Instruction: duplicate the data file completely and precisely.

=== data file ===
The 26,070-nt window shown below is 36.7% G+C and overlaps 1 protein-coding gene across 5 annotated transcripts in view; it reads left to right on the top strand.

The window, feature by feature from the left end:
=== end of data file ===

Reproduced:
The 26,070-nt window shown below is 36.7% G+C and overlaps 1 protein-coding gene across 5 annotated transcripts in view; it reads left to right on the top strand.

The window, feature by feature from the left end: